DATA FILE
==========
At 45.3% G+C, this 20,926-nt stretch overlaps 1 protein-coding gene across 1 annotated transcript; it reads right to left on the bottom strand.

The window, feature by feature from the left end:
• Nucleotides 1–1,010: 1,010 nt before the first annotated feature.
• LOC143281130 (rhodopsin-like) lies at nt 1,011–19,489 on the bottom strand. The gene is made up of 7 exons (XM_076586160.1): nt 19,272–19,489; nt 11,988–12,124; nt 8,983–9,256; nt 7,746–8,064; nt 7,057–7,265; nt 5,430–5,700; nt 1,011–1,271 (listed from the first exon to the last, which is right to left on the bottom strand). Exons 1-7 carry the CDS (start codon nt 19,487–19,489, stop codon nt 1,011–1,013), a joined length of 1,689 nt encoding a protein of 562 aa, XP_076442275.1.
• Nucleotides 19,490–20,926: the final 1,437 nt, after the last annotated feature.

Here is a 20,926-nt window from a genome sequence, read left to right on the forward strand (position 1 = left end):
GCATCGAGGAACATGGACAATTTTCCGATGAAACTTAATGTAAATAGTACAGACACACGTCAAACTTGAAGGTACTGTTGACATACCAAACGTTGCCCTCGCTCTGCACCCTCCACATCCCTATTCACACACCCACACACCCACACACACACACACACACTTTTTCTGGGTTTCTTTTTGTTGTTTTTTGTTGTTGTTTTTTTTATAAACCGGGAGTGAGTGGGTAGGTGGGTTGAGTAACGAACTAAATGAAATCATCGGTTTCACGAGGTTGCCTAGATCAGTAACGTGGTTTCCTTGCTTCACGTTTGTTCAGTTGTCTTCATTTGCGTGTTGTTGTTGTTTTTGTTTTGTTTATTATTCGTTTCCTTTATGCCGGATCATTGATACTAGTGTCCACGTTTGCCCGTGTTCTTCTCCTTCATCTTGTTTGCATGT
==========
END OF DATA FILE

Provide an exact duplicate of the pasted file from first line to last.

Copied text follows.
At 45.3% G+C, this 20,926-nt stretch overlaps 1 protein-coding gene across 1 annotated transcript; it reads right to left on the bottom strand.

The window, feature by feature from the left end:
• Nucleotides 1–1,010: 1,010 nt before the first annotated feature.
• LOC143281130 (rhodopsin-like) lies at nt 1,011–19,489 on the bottom strand. The gene is made up of 7 exons (XM_076586160.1): nt 19,272–19,489; nt 11,988–12,124; nt 8,983–9,256; nt 7,746–8,064; nt 7,057–7,265; nt 5,430–5,700; nt 1,011–1,271 (listed from the first exon to the last, which is right to left on the bottom strand). Exons 1-7 carry the CDS (start codon nt 19,487–19,489, stop codon nt 1,011–1,013), a joined length of 1,689 nt encoding a protein of 562 aa, XP_076442275.1.
• Nucleotides 19,490–20,926: the final 1,437 nt, after the last annotated feature.

Here is a 20,926-nt window from a genome sequence, read left to right on the forward strand (position 1 = left end):
GCATCGAGGAACATGGACAATTTTCCGATGAAACTTAATGTAAATAGTACAGACACACGTCAAACTTGAAGGTACTGTTGACATACCAAACGTTGCCCTCGCTCTGCACCCTCCACATCCCTATTCACACACCCACACACCCACACACACACACACACACTTTTTCTGGGTTTCTTTTTGTTGTTTTTTGTTGTTGTTTTTTTTATAAACCGGGAGTGAGTGGGTAGGTGGGTTGAGTAACGAACTAAATGAAATCATCGGTTTCACGAGGTTGCCTAGATCAGTAACGTGGTTTCCTTGCTTCACGTTTGTTCAGTTGTCTTCATTTGCGTGTTGTTGTTGTTTTTGTTTTGTTTATTATTCGTTTCCTTTATGCCGGATCATTGATACTAGTGTCCACGTTTGCCCGTGTTCTTCTCCTTCATCTTGTTTGCATGT